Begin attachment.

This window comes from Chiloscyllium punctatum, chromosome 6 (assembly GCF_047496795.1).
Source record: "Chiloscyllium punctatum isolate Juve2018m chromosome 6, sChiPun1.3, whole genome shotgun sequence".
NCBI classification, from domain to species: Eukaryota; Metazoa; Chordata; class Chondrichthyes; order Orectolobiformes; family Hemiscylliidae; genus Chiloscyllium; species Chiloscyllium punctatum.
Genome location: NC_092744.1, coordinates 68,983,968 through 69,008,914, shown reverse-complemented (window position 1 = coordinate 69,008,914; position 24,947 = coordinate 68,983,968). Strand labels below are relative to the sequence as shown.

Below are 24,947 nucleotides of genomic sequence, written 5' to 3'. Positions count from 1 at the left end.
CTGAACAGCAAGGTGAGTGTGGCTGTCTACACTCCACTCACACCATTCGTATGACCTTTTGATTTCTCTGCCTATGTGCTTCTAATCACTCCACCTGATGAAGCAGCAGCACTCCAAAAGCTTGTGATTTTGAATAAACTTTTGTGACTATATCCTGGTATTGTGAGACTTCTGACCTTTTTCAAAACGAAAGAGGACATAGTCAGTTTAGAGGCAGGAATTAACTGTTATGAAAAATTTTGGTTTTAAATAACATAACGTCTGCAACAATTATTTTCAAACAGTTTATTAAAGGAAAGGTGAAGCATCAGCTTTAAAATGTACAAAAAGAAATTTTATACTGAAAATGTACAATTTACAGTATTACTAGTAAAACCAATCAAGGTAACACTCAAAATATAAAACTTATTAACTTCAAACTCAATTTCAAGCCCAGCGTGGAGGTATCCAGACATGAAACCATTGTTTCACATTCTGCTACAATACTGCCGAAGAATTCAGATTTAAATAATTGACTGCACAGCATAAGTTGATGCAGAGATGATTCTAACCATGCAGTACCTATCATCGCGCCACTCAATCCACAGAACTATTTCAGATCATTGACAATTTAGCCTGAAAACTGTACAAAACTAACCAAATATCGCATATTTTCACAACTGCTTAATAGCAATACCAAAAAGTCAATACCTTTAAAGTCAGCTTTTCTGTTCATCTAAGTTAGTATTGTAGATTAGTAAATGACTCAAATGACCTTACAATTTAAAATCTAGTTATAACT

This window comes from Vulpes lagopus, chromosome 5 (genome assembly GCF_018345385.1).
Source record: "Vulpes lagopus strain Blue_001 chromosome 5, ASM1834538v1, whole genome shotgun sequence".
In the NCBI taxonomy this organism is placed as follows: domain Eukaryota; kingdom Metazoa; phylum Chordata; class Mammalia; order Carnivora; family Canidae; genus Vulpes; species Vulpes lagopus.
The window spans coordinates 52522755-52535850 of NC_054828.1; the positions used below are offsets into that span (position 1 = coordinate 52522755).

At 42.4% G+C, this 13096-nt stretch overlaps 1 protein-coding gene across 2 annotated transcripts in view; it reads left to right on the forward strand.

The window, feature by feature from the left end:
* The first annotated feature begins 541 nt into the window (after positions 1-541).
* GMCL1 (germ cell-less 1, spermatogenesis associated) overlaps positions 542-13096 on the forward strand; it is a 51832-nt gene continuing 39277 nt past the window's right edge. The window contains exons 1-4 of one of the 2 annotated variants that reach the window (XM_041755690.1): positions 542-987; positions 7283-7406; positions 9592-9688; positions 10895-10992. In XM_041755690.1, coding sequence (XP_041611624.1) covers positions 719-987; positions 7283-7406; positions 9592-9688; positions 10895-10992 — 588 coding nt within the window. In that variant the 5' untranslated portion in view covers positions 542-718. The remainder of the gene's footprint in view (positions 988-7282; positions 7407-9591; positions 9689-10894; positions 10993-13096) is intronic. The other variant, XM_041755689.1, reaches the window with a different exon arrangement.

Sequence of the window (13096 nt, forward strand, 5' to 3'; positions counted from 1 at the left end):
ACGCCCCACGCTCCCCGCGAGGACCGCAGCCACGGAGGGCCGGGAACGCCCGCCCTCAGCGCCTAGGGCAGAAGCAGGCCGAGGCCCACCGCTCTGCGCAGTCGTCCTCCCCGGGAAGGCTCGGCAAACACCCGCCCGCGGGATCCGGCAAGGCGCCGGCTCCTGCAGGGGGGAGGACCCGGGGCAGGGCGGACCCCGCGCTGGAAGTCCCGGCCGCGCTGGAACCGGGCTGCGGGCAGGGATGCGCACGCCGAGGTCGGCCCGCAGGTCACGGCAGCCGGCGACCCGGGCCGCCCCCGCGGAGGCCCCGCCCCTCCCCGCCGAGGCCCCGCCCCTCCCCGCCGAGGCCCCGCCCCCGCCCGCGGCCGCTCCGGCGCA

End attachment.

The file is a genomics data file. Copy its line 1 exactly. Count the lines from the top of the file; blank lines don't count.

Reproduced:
This window comes from Chiloscyllium punctatum, chromosome 6 (assembly GCF_047496795.1).